I don’t have a photo, I have a drawing – but I’ve been trying to find this for years and google doesn’t help. – Plant ID


Spotted in Southern Ontario, not far from Toronto. Medium tree – between 15-20 feet, wider than tall, compact. Very much resembled an apple tree, even the fruit had a similar texture and opacity to apples – but the blush-pink fruit grew in conjoined groups of 2-5 (mostly 2 or 3) almost like a bean pod. Could it be some weird form of crab apple?


Thank you for contacting the Toronto Master Gardeners.  The drawing and description of multiple, conjoined fruits you provided is certainly unusual.  It sounds like you have already done a fairly extensive search and a definitive identification may be elusive. There are a few possibilities to consider.

Firstly, you could be witnessing the phenomenon of multiple conjoined fruit. This can happen on many kinds of fruit trees under certain conditions, particularly stone fruits like peaches, cherries and plums.  Very hot and dry conditions in the previous growing season disturb bud development and can lead to double fruiting the following year.  You can read more about double or conjoined fruits here.

It is also possible that you saw large seed pods of some kind.  Trees like the Kentucky Coffee tree have large seed pods but they are typically flat and leathery in appearance. The seed pods of some magnolias such as M. stellata may appear like multiple fruits.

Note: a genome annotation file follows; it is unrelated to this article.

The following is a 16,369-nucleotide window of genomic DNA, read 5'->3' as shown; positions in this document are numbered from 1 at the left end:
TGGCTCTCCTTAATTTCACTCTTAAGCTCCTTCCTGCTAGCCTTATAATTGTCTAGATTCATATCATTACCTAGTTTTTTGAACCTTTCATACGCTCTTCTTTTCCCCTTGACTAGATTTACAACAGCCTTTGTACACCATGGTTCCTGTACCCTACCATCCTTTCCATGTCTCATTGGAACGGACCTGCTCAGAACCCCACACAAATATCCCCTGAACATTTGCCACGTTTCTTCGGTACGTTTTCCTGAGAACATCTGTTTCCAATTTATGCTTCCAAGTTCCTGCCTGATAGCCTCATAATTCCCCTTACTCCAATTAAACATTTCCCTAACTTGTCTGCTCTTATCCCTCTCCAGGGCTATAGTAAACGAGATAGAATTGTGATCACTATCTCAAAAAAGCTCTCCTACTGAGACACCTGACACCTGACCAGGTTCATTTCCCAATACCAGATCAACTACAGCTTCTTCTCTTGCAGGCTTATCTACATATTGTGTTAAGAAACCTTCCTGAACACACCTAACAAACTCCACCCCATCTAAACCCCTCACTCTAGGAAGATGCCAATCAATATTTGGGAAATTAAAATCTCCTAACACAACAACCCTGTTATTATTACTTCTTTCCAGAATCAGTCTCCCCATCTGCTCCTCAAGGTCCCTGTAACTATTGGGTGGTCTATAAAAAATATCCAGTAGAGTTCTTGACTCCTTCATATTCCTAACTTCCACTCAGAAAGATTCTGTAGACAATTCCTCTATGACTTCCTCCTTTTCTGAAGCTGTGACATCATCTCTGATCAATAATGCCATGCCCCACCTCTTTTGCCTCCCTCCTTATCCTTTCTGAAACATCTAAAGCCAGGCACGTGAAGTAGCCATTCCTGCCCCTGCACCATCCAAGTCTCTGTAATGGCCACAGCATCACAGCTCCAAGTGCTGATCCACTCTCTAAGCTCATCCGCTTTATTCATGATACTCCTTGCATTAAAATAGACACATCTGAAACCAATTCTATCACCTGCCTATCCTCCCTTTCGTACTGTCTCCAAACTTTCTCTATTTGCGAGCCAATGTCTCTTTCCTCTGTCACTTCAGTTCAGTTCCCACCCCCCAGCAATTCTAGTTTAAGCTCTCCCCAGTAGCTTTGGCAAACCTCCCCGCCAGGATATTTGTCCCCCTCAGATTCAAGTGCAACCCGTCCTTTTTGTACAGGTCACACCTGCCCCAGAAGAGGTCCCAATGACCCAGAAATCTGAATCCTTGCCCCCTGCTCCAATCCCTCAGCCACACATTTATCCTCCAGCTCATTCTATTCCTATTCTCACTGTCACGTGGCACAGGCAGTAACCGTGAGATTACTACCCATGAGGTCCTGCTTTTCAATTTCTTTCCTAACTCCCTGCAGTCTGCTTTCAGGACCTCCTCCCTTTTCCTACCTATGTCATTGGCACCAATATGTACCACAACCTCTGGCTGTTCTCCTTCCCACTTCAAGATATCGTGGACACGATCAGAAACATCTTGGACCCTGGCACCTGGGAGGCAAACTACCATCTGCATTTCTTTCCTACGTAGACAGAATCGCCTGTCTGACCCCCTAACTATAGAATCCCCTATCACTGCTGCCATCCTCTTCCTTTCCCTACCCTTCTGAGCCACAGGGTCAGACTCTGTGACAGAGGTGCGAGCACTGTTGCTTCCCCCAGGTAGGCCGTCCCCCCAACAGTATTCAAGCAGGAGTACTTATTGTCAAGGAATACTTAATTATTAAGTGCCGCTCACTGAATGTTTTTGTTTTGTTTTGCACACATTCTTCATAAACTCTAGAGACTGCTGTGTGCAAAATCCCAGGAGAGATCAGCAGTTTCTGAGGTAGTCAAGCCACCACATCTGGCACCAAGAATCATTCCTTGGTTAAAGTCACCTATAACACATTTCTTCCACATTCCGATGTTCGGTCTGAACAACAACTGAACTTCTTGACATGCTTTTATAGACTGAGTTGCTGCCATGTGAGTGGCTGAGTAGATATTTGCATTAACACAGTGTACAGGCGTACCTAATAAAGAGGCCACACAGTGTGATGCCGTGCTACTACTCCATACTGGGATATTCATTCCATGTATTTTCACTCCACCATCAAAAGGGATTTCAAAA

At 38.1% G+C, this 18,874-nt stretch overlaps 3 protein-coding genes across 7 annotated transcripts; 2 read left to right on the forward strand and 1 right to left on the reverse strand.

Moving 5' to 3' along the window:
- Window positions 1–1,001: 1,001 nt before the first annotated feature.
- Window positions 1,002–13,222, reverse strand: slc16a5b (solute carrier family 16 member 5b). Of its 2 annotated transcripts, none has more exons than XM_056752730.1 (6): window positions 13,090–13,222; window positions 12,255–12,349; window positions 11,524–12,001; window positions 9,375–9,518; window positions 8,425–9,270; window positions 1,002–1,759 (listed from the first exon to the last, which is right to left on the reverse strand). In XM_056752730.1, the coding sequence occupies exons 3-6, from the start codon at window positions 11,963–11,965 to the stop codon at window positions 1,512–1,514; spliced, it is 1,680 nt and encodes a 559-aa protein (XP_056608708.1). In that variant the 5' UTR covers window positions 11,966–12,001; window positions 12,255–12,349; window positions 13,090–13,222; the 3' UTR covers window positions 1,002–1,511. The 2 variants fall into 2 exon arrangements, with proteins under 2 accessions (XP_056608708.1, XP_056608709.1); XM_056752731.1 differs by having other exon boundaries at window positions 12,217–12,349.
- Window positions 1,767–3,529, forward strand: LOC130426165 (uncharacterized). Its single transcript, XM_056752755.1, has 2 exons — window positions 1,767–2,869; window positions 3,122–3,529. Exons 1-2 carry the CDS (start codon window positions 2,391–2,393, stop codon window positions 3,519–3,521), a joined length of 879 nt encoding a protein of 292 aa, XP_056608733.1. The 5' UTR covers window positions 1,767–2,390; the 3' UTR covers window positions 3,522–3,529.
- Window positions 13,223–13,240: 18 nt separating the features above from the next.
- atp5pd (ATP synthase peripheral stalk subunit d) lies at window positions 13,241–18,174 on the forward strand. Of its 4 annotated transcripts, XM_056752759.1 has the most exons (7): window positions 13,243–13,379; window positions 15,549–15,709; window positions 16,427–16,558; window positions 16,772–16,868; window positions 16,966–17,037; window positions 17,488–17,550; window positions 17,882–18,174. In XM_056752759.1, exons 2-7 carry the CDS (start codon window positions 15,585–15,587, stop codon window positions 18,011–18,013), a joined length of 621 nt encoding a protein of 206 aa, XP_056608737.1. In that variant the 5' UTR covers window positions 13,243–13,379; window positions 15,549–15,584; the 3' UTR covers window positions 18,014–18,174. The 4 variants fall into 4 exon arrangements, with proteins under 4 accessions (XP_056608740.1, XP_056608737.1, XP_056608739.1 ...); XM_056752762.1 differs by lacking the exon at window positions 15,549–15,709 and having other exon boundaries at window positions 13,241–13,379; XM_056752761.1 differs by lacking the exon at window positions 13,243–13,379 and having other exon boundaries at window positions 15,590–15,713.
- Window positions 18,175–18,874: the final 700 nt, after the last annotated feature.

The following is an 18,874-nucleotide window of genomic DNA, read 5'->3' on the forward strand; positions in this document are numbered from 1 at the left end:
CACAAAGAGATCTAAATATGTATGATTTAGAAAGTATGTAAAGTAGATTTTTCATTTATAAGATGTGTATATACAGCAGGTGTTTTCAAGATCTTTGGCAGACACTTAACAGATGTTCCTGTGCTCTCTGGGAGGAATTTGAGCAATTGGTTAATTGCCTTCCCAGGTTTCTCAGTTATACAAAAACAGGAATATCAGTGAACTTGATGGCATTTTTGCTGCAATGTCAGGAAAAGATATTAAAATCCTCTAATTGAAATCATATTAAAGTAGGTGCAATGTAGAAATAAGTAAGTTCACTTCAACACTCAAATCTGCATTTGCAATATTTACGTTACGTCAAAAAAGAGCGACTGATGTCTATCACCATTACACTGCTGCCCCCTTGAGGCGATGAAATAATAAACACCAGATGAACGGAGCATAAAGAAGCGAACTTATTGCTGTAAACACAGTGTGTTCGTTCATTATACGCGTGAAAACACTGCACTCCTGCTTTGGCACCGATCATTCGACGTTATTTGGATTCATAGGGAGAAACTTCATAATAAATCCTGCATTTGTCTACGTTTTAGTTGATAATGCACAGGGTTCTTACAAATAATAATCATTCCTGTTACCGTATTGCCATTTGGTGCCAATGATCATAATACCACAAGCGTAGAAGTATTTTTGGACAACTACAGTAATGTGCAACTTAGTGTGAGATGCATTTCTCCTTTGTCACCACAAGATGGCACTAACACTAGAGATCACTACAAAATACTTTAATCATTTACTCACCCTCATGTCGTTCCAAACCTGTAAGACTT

Fig trees can be grown in Southern Ontario with special care and the fruits can resemble your drawing, although not conjoined.  The fruits of the Sycamore Fig (Fiscus sycomorus – also called fig mulberry) cascade down from the trunk and branches.  It is not clear whether this species of fig can be successfully grown in Ontario.

Finally, it is possible that you were looking at a Pawpaw tree (Asimina triloba).  These trees are unique to the Carolinian forest and southwestern Ontario is the northernmost region for this species. However, the fruits are typically yellow-green and not the colour you described. The leaves are elongated and smooth.  Pawpaw fruit do grow in clusters.  More information about the Pawpaw tree can be found here, and here.

I hope this information is helpful to your quest.